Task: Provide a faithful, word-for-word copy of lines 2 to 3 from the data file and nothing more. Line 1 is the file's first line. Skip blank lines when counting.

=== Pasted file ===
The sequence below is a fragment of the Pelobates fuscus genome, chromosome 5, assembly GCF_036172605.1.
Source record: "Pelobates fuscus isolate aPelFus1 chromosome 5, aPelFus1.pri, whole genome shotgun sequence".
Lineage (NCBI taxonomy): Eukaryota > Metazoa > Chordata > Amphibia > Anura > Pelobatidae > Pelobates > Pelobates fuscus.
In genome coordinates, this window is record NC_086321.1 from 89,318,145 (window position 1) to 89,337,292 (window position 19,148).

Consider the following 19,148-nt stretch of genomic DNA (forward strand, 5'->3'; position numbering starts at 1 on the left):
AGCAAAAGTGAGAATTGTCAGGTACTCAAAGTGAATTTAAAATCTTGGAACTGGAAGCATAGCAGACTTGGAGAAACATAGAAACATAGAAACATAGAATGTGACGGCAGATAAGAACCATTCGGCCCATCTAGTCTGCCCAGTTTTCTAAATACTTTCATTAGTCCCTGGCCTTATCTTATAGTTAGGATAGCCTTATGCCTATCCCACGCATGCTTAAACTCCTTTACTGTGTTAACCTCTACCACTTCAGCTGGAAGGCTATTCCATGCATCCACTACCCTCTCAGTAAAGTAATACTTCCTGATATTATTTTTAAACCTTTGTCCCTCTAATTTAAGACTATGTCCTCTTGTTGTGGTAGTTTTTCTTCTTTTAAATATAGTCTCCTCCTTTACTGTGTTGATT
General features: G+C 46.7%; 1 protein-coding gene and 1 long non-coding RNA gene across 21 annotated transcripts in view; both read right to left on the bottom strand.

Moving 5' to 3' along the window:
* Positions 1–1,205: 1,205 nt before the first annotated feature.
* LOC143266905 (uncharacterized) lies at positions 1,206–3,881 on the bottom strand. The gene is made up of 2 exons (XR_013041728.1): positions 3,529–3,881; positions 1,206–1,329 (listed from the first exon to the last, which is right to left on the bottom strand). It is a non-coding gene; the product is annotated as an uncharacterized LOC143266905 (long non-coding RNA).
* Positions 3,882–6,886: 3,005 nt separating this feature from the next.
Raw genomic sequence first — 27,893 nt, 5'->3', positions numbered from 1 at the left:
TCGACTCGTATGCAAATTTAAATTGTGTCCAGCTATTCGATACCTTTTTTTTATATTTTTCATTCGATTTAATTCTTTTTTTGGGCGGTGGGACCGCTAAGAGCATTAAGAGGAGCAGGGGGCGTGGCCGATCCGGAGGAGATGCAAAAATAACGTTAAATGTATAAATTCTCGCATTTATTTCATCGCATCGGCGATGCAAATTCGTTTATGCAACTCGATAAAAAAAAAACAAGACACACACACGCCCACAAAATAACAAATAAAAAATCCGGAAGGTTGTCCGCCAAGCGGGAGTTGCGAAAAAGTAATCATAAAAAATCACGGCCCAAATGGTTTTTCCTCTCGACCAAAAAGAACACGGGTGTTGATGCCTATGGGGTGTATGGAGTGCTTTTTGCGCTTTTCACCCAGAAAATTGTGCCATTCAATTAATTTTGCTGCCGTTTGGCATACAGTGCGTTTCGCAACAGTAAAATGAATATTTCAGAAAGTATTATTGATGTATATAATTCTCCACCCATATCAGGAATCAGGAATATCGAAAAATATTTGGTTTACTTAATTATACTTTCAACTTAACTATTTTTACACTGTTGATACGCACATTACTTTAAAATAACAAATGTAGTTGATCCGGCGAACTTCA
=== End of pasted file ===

Source record: "Pelobates fuscus isolate aPelFus1 chromosome 5, aPelFus1.pri, whole genome shotgun sequence".
Lineage (NCBI taxonomy): Eukaryota > Metazoa > Chordata > Amphibia > Anura > Pelobatidae > Pelobates > Pelobates fuscus.